It was something good coming from something bad: the pandemic created a free weekly front porch concert for a neighborhood in Tampa’s Hyde Park.
Rob Bovarnick, saxophonist with the group that calls itself Front Porch Jazz, explains that he and his band mates, all over 50, used to play together for fun once a week inside a studio apartment behind a band member’s house.
“But once COVID hit in March 2020, we decided to continue playing but to try and do it outside,’’ he says.
The move drew a crowd.
"Well, people started to hear it and they started coming out of the woodwork,’’ says Bovarnick, a commercial photographer. “Everybody at that time wanted to be outside and this was a nice refreshing reprieve for people. People started coming up on the lawn and sitting down, being out of their apartments, just hanging out. That’s when we decided, hey, let’s bring this out to the front porch.’’
Neighbors bring lawn chairs and a glass of wine and listen to the weekly late afternoon performances of the ensemble: Bovarnick on tenor and soprano saxophones; Ed Jacobson, drums; John Tschirhart, bass; and Seaton Kenworthy, guitar. Trumpet player Greg Cannella is an alternate band member.
“Everybody’s very dedicated to learning and to keeping it going. We all share a common interest in traditional jazz." Bovarnick says. "We play primarily classic standards that most people recognize. We’re always trying to pull out new tunes and keep it fresh, but it’s traditional jazz.’’
He points to (Why Not Take) All of Me’’ and “All the Things You Are’’ as examples of standards they'll play together.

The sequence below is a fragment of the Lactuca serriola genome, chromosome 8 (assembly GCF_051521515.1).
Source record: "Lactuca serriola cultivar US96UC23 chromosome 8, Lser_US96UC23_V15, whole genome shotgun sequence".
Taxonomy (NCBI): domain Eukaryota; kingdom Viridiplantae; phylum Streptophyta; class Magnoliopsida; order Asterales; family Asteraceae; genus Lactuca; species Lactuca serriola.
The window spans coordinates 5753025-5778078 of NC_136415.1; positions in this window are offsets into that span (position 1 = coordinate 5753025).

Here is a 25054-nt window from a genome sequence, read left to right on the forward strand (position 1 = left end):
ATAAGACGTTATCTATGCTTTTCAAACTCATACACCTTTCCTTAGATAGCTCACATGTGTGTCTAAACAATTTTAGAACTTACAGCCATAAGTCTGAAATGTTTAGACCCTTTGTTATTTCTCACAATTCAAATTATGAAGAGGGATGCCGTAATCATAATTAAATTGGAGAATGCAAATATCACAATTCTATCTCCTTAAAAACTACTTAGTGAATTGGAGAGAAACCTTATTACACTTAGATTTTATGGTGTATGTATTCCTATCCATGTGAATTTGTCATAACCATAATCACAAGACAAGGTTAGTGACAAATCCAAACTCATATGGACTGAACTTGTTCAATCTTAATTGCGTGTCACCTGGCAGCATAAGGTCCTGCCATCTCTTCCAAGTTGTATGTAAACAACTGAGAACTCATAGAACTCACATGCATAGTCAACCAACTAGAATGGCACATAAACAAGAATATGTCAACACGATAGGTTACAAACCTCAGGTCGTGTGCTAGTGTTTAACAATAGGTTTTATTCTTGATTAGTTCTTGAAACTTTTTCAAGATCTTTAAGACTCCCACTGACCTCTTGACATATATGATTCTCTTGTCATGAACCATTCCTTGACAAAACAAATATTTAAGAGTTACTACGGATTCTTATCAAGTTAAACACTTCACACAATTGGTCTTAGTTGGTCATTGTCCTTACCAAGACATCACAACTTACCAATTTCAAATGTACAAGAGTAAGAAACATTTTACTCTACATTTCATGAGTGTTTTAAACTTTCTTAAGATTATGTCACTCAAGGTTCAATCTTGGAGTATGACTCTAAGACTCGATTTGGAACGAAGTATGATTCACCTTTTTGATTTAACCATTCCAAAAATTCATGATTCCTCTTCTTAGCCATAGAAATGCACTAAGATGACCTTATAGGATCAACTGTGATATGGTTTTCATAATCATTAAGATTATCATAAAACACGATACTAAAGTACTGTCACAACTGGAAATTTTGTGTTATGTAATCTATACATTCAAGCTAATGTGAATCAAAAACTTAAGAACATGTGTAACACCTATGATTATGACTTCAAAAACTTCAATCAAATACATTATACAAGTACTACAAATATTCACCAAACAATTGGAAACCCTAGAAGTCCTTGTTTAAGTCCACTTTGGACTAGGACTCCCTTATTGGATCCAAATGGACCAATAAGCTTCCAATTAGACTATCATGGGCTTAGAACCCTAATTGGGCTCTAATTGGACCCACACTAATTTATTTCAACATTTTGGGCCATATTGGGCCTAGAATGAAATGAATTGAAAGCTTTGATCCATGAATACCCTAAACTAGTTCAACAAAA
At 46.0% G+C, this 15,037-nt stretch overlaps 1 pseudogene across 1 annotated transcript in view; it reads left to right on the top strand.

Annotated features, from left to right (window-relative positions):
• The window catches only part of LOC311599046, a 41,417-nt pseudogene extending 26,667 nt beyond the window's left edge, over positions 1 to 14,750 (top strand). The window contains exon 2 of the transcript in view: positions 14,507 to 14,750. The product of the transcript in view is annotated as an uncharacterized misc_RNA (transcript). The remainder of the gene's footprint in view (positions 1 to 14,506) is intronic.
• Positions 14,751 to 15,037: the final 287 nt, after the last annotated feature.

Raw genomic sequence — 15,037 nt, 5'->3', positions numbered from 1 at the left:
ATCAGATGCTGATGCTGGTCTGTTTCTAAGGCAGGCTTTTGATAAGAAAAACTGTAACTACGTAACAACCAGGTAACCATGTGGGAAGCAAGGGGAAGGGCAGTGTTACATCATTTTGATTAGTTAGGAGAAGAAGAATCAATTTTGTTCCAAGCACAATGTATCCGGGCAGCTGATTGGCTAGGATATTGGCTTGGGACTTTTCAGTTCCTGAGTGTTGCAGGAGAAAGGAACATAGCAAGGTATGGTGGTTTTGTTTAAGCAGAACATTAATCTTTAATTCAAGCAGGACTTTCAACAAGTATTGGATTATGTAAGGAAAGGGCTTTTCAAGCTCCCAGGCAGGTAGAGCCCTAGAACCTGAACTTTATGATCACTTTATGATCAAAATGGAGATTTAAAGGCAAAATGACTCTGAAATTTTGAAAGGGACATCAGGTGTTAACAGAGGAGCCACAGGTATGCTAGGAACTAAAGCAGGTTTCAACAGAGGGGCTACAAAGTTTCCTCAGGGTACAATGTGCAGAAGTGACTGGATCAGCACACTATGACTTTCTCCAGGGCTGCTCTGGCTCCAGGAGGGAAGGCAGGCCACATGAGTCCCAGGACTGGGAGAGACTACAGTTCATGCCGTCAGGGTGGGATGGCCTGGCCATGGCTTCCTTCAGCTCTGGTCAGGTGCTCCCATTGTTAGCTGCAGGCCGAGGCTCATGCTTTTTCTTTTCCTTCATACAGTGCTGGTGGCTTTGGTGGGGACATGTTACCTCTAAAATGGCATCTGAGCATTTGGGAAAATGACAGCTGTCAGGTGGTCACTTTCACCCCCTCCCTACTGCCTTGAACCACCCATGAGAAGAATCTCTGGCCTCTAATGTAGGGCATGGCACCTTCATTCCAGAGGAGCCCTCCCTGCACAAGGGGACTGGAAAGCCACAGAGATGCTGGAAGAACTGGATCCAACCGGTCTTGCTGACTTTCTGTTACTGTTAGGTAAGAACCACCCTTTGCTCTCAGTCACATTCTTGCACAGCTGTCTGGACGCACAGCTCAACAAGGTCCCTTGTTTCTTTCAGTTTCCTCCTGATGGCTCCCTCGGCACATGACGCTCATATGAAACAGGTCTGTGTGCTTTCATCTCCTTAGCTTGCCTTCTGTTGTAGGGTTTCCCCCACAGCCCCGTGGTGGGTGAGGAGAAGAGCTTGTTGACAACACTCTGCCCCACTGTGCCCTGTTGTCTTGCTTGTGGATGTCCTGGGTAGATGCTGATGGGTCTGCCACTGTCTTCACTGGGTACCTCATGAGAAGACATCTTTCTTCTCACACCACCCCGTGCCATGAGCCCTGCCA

The guitarist and bassist both play in Tampa Bay’s 10 O’clock Band, a big band.
“They’re busy doing that stuff and the bass player plays gigs with another group, but he loves to come to the front porch. Obviously, there’s no pay involved. We’re coming because we enjoy the love of jazz. But it’s an opportunity for him to solo, explore, be creative in an environment where it’s very conducive to that,’’ Bovarnick says.
The group typically plays on a Saturday or Sunday in the late afternoon.
“When it’s football season we try not to do it during game time," Bovarnick says.
To limit the crowd size in a residential neighborhood, details on the location of Front Porch Jazz are shared in a private Facebook group. Ten to 20 people might come, Bovarnick says, though the crowd sometimes grows to 40, from kids to older folks.
“It’s nice," he says. "It’s very intimate.’’
For a related story, please go to For these Tampa Bay performers, the music never stops.
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